Even if you don’t know the plot of Bandersnatch, or you think it’s not that deep, the episode’s popularity does bring up an important question: Is this type of interactivity the future of media? That conclusion is a rather large jump, but I think Bandersnatch is actually the culmination of a larger trend in how we consume content.
Most people get their news from Twitter or some other social media platform. The last time I went directly to a source to read the news was when I accidentally read an article while wrapping something with newspaper. Our content is curated for us, through the people we follow, through intelligent algorithms that know way too much about us. I once searched for a movie with Troye Sivan called Spud and was advertised potatoes for two months. Social media allows us to create an individualized experience, and with so much content out there, we need some sort of filter to make it manageable and tailored for us. No two timelines are alike.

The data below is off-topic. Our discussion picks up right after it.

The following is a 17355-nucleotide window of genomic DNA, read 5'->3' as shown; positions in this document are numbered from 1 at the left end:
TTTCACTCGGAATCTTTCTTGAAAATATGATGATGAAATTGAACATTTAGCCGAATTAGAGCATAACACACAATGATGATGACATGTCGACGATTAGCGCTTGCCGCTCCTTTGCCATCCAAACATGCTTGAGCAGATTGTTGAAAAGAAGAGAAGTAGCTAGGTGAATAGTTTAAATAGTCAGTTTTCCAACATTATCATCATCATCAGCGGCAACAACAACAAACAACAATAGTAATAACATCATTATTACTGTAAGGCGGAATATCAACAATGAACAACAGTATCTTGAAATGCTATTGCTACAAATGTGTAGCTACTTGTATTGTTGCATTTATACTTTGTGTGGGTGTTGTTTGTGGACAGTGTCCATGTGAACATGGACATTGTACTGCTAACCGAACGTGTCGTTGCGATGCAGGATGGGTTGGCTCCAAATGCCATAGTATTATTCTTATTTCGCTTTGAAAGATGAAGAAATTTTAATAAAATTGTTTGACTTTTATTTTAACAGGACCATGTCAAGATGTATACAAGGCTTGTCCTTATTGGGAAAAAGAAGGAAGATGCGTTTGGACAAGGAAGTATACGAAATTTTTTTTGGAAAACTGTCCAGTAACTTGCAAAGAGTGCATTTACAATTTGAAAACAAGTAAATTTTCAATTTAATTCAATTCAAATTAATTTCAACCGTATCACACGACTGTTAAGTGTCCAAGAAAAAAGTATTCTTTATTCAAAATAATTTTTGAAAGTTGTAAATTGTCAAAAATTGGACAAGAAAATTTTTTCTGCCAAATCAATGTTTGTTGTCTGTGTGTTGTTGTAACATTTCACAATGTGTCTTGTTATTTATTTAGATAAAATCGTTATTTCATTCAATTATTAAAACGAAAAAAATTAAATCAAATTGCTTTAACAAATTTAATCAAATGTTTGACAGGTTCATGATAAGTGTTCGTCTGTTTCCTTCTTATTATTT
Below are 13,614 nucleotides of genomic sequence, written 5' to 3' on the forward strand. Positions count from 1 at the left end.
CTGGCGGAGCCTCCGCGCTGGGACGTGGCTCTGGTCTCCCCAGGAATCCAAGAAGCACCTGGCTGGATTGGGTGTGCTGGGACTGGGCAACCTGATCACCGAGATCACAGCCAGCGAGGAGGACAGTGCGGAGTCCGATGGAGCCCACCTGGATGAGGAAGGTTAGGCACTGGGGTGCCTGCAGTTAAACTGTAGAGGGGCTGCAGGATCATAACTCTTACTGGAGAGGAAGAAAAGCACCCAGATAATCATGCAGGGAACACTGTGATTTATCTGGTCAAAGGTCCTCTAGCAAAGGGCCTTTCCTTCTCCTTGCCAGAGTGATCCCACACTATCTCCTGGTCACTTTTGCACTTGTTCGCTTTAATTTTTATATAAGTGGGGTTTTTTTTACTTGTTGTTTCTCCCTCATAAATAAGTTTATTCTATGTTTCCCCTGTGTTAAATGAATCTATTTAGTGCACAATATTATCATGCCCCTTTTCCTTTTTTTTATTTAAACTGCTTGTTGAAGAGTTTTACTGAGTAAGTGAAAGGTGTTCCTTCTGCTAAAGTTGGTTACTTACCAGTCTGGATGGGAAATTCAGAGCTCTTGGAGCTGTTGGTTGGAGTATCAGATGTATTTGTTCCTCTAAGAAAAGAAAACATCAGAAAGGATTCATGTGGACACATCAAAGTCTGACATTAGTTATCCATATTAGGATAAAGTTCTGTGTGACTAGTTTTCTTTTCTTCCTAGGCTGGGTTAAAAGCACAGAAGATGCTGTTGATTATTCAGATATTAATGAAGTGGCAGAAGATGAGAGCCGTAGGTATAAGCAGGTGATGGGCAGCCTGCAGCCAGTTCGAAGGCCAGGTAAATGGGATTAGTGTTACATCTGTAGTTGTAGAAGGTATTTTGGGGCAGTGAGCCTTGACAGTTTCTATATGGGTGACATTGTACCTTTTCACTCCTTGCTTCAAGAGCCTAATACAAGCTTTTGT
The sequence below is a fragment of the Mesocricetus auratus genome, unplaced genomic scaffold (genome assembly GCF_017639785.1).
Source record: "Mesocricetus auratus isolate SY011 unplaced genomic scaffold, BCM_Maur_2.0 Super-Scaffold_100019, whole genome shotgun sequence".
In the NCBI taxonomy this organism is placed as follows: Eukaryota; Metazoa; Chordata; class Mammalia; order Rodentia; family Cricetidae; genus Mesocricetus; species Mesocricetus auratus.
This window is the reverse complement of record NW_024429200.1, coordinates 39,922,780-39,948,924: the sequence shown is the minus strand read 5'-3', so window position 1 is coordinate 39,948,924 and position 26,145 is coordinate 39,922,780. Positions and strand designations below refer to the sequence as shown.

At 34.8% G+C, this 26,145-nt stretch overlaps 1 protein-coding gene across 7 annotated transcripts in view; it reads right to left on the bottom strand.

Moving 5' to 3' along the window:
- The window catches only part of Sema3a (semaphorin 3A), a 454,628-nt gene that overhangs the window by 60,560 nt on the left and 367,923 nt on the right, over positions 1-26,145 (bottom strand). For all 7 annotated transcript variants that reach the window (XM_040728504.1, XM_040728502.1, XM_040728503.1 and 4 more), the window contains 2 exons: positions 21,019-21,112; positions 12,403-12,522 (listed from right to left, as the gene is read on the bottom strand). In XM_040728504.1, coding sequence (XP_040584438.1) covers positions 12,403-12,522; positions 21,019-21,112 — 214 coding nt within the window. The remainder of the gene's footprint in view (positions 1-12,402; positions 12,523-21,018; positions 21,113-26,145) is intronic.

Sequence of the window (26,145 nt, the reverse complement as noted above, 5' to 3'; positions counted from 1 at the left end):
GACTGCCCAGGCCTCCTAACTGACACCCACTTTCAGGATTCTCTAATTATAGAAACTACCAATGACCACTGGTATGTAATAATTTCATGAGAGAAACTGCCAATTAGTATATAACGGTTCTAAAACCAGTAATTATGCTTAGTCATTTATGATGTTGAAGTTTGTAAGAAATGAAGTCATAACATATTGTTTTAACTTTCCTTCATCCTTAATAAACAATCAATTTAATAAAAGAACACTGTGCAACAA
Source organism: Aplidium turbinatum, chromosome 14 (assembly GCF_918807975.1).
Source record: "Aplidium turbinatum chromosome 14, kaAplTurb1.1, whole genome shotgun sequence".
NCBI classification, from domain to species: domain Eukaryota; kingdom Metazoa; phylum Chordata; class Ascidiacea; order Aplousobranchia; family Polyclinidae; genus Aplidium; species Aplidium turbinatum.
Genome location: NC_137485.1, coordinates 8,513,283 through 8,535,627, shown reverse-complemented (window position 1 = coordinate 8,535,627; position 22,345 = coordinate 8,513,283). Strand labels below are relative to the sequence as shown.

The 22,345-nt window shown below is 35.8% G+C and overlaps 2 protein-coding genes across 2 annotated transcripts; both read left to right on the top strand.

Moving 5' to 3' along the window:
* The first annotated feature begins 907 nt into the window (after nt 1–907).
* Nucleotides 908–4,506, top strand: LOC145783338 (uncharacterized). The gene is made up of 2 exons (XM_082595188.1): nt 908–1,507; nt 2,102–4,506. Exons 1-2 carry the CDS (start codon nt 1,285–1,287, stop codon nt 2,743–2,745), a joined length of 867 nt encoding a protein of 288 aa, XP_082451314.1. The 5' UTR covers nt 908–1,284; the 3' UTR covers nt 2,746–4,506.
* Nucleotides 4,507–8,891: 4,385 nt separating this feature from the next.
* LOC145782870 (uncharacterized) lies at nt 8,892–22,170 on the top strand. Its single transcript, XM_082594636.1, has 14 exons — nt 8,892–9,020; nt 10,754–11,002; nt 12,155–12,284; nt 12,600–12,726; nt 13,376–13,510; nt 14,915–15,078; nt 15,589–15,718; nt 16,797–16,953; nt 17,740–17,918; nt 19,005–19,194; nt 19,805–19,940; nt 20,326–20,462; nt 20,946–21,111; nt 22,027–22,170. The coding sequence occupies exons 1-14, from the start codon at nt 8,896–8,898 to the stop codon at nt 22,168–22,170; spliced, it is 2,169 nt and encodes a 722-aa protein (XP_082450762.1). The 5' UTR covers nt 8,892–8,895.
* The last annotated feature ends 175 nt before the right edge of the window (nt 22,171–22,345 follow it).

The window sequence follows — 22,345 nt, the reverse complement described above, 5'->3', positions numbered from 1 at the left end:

If every other aspect of media consumption is individualized, why aren’t our TV shows? Wouldn’t it be cool if you could save your favourite character from Game of Thrones (at least for a few more episodes)? Wouldn’t it be awesome if you could make the Big Bang Theory a good show?
Esquire has a really interesting article about community watching and the recent fragmentation of how we watch, read, or listen to things. The article talks about how the sheer number of shows means that people can watch what fits with their worldview, preventing them from discovering new viewpoints. Following trends from every other platform, I don’t think Bandersnatch is going to be a one off, and we’ll definitely see more things like this in the future. I’m not sure if that’s a good or bad thing though.
Do you think Bandersnatch is the future of media?